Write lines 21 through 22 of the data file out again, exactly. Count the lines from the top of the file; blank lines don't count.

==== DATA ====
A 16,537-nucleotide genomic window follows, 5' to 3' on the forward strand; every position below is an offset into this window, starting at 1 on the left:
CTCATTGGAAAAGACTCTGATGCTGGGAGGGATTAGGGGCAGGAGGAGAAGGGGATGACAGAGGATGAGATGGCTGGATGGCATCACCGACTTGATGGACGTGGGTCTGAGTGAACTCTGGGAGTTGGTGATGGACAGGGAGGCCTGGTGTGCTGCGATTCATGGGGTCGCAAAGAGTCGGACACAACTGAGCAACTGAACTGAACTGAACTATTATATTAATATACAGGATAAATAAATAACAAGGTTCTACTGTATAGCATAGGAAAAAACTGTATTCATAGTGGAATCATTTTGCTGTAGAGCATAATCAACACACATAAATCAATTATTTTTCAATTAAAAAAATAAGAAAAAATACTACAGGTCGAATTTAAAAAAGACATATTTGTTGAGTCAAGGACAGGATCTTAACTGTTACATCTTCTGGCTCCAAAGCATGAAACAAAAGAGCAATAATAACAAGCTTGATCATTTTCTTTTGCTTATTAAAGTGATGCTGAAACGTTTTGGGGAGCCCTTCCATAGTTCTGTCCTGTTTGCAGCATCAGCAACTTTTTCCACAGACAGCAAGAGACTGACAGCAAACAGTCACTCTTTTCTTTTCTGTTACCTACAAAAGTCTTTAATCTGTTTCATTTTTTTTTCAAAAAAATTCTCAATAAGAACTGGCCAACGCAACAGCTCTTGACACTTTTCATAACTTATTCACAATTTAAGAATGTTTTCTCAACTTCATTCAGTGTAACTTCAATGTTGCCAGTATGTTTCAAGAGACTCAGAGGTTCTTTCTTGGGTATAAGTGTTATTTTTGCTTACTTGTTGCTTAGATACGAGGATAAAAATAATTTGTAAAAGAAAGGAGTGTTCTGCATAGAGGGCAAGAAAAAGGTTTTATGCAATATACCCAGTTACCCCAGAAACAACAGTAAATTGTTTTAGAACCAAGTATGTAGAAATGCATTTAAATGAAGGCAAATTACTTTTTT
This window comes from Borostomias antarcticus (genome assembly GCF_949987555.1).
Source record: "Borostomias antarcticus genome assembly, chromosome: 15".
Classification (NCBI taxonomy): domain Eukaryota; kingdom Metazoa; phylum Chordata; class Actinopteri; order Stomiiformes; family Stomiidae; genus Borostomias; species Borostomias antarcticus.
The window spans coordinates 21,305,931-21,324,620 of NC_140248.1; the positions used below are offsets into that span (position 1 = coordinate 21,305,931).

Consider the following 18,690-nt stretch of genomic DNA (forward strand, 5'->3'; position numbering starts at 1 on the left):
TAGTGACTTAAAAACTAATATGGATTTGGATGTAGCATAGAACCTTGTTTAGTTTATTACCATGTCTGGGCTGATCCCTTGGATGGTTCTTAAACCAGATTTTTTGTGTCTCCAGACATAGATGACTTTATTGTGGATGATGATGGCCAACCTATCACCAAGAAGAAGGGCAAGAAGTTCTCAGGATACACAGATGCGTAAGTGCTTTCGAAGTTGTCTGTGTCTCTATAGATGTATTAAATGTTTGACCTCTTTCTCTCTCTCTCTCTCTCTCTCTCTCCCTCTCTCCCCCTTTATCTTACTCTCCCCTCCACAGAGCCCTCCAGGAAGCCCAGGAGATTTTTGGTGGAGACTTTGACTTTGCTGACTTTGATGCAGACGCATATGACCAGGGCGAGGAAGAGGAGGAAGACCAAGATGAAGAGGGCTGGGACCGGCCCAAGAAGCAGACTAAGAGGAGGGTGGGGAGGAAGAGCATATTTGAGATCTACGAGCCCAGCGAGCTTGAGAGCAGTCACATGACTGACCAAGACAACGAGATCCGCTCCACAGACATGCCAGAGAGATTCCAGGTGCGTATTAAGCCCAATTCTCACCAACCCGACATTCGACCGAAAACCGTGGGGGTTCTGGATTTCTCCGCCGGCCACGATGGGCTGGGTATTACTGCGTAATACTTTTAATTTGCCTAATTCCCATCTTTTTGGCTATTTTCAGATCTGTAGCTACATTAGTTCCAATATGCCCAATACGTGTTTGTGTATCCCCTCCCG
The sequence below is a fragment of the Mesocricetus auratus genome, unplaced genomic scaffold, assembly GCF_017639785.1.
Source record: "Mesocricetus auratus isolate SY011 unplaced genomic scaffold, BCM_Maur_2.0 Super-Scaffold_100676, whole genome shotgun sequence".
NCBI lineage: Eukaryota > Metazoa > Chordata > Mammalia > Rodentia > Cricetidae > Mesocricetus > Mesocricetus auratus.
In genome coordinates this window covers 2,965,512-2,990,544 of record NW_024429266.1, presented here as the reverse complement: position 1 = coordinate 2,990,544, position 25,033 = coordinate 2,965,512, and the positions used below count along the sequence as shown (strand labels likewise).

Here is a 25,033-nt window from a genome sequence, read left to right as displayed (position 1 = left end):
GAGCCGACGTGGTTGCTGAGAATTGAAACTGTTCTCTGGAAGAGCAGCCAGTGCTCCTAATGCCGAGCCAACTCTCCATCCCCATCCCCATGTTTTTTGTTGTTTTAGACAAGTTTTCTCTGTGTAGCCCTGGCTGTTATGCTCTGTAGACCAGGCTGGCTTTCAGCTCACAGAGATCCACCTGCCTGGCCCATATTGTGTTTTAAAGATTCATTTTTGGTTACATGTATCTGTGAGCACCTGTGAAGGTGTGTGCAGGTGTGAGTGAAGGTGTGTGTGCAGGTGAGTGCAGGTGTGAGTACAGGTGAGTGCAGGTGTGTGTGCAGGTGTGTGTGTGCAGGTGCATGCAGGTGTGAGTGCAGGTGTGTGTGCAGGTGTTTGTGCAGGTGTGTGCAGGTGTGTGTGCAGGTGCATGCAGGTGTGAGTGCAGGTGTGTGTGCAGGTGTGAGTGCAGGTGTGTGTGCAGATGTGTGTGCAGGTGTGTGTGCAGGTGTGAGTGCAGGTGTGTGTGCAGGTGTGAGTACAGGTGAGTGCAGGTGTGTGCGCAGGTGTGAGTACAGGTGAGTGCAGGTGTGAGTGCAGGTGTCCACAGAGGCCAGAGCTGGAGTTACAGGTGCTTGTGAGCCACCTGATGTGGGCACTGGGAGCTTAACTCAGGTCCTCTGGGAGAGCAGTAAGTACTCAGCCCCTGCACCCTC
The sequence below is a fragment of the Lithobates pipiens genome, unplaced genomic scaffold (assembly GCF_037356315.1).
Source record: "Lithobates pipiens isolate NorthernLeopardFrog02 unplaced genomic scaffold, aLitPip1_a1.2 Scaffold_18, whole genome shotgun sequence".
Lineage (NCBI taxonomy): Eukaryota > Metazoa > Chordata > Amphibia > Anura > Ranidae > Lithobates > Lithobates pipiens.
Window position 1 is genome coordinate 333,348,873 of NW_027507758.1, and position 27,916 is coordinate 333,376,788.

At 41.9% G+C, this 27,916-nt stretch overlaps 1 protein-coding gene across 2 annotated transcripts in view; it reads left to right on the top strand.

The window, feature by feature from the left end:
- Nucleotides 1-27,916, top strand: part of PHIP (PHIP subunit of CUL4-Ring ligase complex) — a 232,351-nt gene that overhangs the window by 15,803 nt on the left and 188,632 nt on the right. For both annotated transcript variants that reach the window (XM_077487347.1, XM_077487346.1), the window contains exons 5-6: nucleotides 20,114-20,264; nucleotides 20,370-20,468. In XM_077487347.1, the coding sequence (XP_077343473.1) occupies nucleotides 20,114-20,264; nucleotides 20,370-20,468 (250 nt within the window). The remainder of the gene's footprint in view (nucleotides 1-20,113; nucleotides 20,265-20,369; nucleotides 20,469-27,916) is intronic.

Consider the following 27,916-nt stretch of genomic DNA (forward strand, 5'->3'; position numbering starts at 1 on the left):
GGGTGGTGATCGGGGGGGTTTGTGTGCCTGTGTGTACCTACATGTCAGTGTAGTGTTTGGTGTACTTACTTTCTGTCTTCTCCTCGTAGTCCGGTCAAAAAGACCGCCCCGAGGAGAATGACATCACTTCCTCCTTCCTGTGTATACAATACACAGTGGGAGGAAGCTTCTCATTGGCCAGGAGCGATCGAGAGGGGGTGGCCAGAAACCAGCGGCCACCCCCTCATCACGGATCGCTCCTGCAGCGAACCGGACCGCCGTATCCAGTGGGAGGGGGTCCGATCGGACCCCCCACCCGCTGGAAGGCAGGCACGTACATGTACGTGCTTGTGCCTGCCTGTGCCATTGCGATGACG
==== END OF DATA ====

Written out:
- Nucleotides 1-27,916, top strand: part of PHIP (PHIP subunit of CUL4-Ring ligase complex) — a 232,351-nt gene that overhangs the window by 15,803 nt on the left and 188,632 nt on the right. For both annotated transcript variants that reach the window (XM_077487347.1, XM_077487346.1), the window contains exons 5-6: nucleotides 20,114-20,264; nucleotides 20,370-20,468. In XM_077487347.1, the coding sequence (XP_077343473.1) occupies nucleotides 20,114-20,264; nucleotides 20,370-20,468 (250 nt within the window). The remainder of the gene's footprint in view (nucleotides 1-20,113; nucleotides 20,265-20,369; nucleotides 20,469-27,916) is intronic.

Consider the following 27,916-nt stretch of genomic DNA (forward strand, 5'->3'; position numbering starts at 1 on the left):